University of California President Michael F. Drake and his wife, Mrs. Brenda Drake, visit the University of California at Santa Cruz to learn more about campus work in driving undergraduate and graduate success.
The day-long visit included meetings with faculty, staff, and students to learn more about UCSD’s research, teaching, and learning – and the important work that supports the university’s mission as a Hispanic research university centered on student success.
“It was great to visit UC Santa Cruz and hear about the latest achievements of the Banana Slug community,” Drake said. “I am grateful for campus leadership on so many issues, from social justice to climate change, and I look forward to seeing all the progress coming.”
since then Appointment in 2020 to lead the University of CaliforniaDrake sought to tour each of the regime’s ten branches, five medical centers, and three national laboratories affiliated with the regime. Drake has had a long and distinguished career in higher education, including serving as Chancellor of the University of California, Irvine for nine years, from 2005 to 2014, and as Vice President for Systemwide Health Affairs from 2000 to 2005. He served as President of Ohio State University from 2014 until his return to the University of California. Drake was last on campus in May, giving a speech at the John R. Lewis College dedication.
“It was great to have President Drake at the University of California, Santa Cruz,” said Chancellor Cynthia Larive. “While visiting before, this was an opportunity for him to interact more deeply with students, staff and faculty, and to learn about the deliberate work we do to support and guide diverse students pursuing degrees in science and engineering, to lead aquaculture into a more sustainable future. Creating spaces for students’ creativity and innovation.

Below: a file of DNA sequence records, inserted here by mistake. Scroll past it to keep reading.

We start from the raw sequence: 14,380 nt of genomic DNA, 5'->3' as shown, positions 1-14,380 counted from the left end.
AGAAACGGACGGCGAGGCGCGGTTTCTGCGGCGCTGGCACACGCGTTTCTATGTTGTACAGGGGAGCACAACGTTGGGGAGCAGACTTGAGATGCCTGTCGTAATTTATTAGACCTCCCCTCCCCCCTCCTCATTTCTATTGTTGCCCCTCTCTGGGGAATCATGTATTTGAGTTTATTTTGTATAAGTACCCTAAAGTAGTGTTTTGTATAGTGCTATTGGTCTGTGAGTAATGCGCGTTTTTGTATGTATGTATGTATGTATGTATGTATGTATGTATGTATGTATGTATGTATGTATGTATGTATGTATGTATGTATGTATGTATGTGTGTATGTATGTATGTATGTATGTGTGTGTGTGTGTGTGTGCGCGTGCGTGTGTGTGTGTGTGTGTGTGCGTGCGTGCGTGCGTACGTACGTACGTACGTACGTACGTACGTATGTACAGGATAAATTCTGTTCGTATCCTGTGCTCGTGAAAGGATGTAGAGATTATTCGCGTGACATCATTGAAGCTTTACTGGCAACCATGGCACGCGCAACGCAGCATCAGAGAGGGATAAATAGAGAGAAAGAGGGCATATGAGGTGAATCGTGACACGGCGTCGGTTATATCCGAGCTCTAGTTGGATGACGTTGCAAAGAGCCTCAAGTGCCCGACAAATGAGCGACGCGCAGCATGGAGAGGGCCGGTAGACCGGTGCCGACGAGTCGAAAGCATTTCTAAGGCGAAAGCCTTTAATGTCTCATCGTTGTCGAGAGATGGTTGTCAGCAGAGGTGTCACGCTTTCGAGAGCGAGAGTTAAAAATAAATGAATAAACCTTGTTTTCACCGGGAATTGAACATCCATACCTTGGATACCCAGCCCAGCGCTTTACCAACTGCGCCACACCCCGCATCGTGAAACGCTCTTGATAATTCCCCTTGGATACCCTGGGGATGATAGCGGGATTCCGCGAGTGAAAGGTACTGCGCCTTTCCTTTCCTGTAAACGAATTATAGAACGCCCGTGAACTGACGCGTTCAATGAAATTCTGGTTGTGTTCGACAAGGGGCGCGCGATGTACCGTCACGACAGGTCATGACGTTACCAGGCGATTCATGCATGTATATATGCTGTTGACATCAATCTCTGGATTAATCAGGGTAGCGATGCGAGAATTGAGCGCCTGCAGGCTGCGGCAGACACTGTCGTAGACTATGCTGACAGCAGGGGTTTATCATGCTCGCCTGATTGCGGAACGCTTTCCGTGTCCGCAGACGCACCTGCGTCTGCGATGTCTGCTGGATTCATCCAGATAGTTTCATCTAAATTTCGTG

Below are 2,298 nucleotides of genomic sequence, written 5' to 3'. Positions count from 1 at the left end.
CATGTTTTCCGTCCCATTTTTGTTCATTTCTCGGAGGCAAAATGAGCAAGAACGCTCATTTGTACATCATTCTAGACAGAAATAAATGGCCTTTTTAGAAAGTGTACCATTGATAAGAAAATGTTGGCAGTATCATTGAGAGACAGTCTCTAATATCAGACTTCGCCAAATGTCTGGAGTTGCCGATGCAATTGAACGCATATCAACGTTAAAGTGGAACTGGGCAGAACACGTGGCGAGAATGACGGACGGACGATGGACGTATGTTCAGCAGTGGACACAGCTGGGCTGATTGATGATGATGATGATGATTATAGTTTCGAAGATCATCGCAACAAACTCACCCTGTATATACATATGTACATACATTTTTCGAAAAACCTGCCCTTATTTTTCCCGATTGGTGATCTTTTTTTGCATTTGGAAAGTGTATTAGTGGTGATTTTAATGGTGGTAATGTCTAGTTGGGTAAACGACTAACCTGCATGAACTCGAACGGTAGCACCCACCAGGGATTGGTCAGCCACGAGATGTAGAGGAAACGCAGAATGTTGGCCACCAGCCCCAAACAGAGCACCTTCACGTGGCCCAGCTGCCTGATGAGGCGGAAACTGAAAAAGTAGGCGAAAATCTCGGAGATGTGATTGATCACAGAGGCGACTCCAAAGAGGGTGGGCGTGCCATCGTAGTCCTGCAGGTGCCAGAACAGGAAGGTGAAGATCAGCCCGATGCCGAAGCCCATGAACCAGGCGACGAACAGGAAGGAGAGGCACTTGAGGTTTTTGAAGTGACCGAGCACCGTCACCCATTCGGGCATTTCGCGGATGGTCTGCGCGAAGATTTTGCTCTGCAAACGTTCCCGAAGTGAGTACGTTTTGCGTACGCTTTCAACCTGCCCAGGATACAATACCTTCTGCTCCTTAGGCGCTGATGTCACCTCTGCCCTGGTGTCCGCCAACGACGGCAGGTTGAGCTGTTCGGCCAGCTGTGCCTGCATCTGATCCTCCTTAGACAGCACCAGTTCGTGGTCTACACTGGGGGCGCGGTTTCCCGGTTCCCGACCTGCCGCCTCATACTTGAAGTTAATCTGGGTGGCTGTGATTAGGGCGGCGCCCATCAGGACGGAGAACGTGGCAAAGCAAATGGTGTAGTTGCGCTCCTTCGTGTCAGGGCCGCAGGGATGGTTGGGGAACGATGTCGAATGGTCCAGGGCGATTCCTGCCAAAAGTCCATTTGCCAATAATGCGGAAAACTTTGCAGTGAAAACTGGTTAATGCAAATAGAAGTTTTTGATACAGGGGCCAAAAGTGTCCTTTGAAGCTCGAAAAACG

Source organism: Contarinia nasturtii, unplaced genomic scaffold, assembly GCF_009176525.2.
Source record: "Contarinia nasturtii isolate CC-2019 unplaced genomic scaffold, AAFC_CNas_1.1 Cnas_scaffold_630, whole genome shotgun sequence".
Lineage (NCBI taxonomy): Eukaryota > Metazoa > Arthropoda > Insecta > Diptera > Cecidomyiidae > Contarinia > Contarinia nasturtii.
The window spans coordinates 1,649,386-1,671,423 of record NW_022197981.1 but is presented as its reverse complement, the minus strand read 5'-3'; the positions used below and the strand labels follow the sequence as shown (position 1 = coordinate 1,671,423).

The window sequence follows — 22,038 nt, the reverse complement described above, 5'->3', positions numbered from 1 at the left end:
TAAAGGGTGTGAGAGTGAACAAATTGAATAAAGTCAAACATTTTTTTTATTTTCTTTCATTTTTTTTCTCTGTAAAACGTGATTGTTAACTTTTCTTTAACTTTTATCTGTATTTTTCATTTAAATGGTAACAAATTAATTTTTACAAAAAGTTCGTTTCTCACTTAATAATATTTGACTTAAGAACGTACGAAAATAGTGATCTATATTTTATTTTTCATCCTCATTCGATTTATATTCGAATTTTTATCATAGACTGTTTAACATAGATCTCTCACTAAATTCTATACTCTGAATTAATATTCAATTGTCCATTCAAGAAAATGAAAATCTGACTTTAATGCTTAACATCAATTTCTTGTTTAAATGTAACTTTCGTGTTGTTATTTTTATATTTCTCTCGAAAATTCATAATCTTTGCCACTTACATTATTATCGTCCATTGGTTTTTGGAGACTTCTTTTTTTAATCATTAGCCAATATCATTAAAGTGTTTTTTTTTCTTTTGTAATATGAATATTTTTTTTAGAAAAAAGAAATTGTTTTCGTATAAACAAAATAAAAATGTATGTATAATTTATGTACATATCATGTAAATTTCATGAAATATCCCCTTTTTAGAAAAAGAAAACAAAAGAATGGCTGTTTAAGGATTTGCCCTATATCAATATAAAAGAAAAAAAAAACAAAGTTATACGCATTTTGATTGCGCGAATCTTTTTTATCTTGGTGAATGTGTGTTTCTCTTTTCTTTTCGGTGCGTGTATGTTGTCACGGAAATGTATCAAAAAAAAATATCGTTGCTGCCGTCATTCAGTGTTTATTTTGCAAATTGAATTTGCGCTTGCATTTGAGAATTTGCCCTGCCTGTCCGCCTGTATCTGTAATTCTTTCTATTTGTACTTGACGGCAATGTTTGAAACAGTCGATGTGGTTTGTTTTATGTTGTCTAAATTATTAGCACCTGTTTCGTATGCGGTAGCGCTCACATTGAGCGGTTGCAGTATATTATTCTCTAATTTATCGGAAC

The July 29 visit began with an outdoor lunch at the Coastal Science Campus with undergraduate students conducting research through STEM diversity research programs. Programs promote diversity in science by providing direct services that support students through STEM research training, professional development, and academic support.
Juliana Ortega, Director of STEM Diversity Programs, said it was great to have candid conversations with Drake and Larive and to hear about their personal and professional journeys, and experiences that resonate and inspire UCSC students.
Ortega said, “These interactions with leadership are very important to our students, as they reinforce their sense of leadership and see themselves as agents of change, and are very structural influences that define their academic, personal, and professional lives.”
From there, Drake headed to the residential campus to see Progress in Kresge College Renovation. The first phase, due to be completed in the next academic year, includes new residential and academic buildings. When complete, the expansion project will include housing for approximately 970 undergraduate students, about 600 more beds than the college originally had.
At College Nine and John R. Lewis College, Drake thanked a team of employees who work in the campus dining halls. The group included some of the staff who helped serve and support students through the pandemic and wildfires in the summer of 2020 that led to the evacuation of the campus for the first time ever.